Year Program Established:1974
Approximate number of students involved (per academic term) : 500
Level of Program Offered (and when established):
Undergraduate level elective courses (1974)
Certificate: 15 credits
Minor concentrations: 18 credits
B.A.: 36 credits
The Center's faculty is drawn from academics within Queens College as well from other academics and/or specialists and professionals who work in the tri-state area.
Sponsoring Departments/Administrative Entities:
Byzantine and Modern Greek Studies Program
Does the Program offer financial support to students: Yes
Does the institution offer financial support to students: Yes
Program resources, achievements, and challenges
The Center's greatest achievement is that it is entering its 40th year since its establishment in 1974 by the late Prof. Harry J. Psomiades (a pioneer of MGSA), with Assistant Director, Effie Lekas (since 1985), at his side.
As such the Center has become an institution that offers a multidisciplinary program on Byzantium, Greek language, literature and culture, Modern Greece and Greek American studies. The Center keeps up a schedule of academic lectures and colloquia that draws an audience from across the NY area. Since 1975, the Center has been organizing the Seminar on the Modern Greek State at the CUNY Graduate Center, the oldest seminar of its kind in the US. Since 1981, the Center has been publishing the Journal of Modern Hellenism.
Combined with Greek heritage learning, the Center strongly encourages our students to volunteer in community service, including teaching Greek School, participation in Greek regional associations, charitable activities, food drives for Greece.
The Center has been greatly benefited from the Onassis Foundation University Seminars Program that enables it to host Onassis Visiting Scholars who also give lectures to the Greek American and broader NY community.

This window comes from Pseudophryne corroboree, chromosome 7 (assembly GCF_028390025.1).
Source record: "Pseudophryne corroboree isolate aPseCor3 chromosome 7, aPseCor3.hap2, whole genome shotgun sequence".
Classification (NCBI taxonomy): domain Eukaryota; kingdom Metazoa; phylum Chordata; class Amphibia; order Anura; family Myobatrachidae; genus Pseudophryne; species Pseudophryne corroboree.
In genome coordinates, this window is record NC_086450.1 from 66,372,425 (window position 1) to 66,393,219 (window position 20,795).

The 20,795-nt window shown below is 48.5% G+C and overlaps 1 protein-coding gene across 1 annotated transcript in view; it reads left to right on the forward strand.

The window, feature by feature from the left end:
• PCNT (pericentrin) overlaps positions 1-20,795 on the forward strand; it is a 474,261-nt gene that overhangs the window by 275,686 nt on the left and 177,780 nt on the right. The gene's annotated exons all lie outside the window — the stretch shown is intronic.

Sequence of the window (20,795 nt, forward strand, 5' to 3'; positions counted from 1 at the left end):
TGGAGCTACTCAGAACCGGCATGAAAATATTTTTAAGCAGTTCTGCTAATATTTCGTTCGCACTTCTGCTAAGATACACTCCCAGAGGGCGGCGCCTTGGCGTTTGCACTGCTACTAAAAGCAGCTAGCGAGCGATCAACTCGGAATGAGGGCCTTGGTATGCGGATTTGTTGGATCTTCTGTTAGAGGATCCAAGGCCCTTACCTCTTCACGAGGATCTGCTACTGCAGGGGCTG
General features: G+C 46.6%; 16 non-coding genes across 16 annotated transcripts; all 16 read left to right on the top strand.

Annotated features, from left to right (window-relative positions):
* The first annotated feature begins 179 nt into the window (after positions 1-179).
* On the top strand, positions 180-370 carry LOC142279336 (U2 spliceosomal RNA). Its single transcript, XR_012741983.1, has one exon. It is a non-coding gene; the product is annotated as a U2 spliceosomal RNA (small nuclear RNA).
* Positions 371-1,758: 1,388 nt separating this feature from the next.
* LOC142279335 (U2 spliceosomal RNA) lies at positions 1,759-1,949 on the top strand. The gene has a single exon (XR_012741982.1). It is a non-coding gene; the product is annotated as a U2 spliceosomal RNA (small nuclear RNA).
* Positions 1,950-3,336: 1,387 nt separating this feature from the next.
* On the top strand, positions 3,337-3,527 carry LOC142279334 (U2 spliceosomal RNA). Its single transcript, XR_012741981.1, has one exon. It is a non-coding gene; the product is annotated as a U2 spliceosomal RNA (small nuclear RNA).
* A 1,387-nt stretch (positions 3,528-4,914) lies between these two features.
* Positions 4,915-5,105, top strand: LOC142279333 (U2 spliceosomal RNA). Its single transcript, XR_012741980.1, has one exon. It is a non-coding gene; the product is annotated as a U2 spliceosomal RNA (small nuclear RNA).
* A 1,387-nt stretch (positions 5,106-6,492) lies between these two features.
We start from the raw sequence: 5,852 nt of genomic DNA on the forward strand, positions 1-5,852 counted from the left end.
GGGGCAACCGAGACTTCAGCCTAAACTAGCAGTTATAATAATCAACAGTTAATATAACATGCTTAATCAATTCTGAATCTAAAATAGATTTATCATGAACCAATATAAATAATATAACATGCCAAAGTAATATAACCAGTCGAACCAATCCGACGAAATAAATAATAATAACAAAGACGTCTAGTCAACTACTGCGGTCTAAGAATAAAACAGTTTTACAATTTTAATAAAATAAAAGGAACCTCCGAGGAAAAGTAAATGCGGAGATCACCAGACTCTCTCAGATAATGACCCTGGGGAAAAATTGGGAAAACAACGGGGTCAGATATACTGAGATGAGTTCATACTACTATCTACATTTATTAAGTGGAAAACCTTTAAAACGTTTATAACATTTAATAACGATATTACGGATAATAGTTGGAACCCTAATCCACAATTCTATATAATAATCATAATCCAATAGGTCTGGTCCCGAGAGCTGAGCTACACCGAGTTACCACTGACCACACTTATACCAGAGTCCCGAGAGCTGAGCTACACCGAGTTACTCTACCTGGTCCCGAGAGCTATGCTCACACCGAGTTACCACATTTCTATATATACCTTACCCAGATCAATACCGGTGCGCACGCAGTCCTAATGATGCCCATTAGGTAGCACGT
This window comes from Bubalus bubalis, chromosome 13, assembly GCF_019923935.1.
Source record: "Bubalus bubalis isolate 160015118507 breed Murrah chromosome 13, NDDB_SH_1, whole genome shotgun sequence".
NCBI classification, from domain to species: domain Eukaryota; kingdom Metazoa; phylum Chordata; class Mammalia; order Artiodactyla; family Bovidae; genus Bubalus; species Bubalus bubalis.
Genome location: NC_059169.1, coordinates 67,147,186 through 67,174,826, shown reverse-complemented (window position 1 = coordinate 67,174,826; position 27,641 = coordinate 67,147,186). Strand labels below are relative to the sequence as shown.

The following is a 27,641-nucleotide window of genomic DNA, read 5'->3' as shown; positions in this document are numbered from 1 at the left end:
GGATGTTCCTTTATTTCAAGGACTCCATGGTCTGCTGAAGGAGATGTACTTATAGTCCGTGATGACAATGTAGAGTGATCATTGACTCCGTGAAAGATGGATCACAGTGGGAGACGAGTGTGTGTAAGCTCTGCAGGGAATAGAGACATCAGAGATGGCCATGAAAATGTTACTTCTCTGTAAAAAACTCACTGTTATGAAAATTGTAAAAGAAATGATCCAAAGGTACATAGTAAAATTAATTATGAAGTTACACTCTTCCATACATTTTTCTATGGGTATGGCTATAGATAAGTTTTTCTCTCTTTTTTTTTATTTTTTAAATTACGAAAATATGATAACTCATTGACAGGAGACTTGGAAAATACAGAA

In view of the educational mission of the Center, its main beneficiaries are the students who attend our program. Since 1974, over 16,000 students have passed through the Center’s program. Although a majority of them are of Greek heritage, an increasing number are non-Greek (30%). The CUNY community as well as the broader NY academic community also benefit from our multifaceted Greek program and its contributions to the intellectual activity of the university and the city.
Out greatest challenge is the changing dynamics in the Greek American community with the great majority of our students being second and third generation. Among others, this requires innovative methods in teaching Greek related subjects.
Recent initiatives in curriculum, collaborative projects, outreach, educational and research support.
As of this Semester (Spring 2014) the Center, in collaboration with the QC Honors College, is offering new course: HNRS 126W The Peopling of New York. This course will be offered for the next three semesters. It is a cross-cultural course on the two great waves of immigration to NY City with focus on Greeks and Brazilians. Students (mostly non-Greek) will engage in field study in Astoria, visiting Greek community organizations and 'Little Brazil.' By the end of the Semester they will collectively produce a website on Astoria Greeks and Brazilians on the themes: Demographics, institutions, commerce and culture (media, sports--soccer clubs, entertainment, arts festivals). Considering that New York is par excellence an immigrant and multi-ethnic city, the Center is integrating cross-cultural courses & research into its program.
In terms of joint projects, the Center is collaborating with the Stavros Niarchos Foundation Centre for Hellenic Studies at Simon Frazer University, and the Hellenic Government/Karakas Foundation in Greek Studies at the University of Missouri, St. Louis, in the publication of the Journal of Modern Hellenism. As of this year (2014) the JMH will be published online.
The Center has a robust outreach program. Since its inception in 1974, the Center has been community based and oriented. Consequently, it offers a multifaceted community outreach program that includes lectures, colloquia, seminars and a variety of cultural activities (exhibits, poetry readings, Greek cinema, music and dance performances). A special effort is made to reach the Greek community beyond Astoria with activities in Manhattan and Long Island.
Fax: (718) 997-4529
Modern Greek Studies
Modern Greek Literature and Culture
Greek American Studies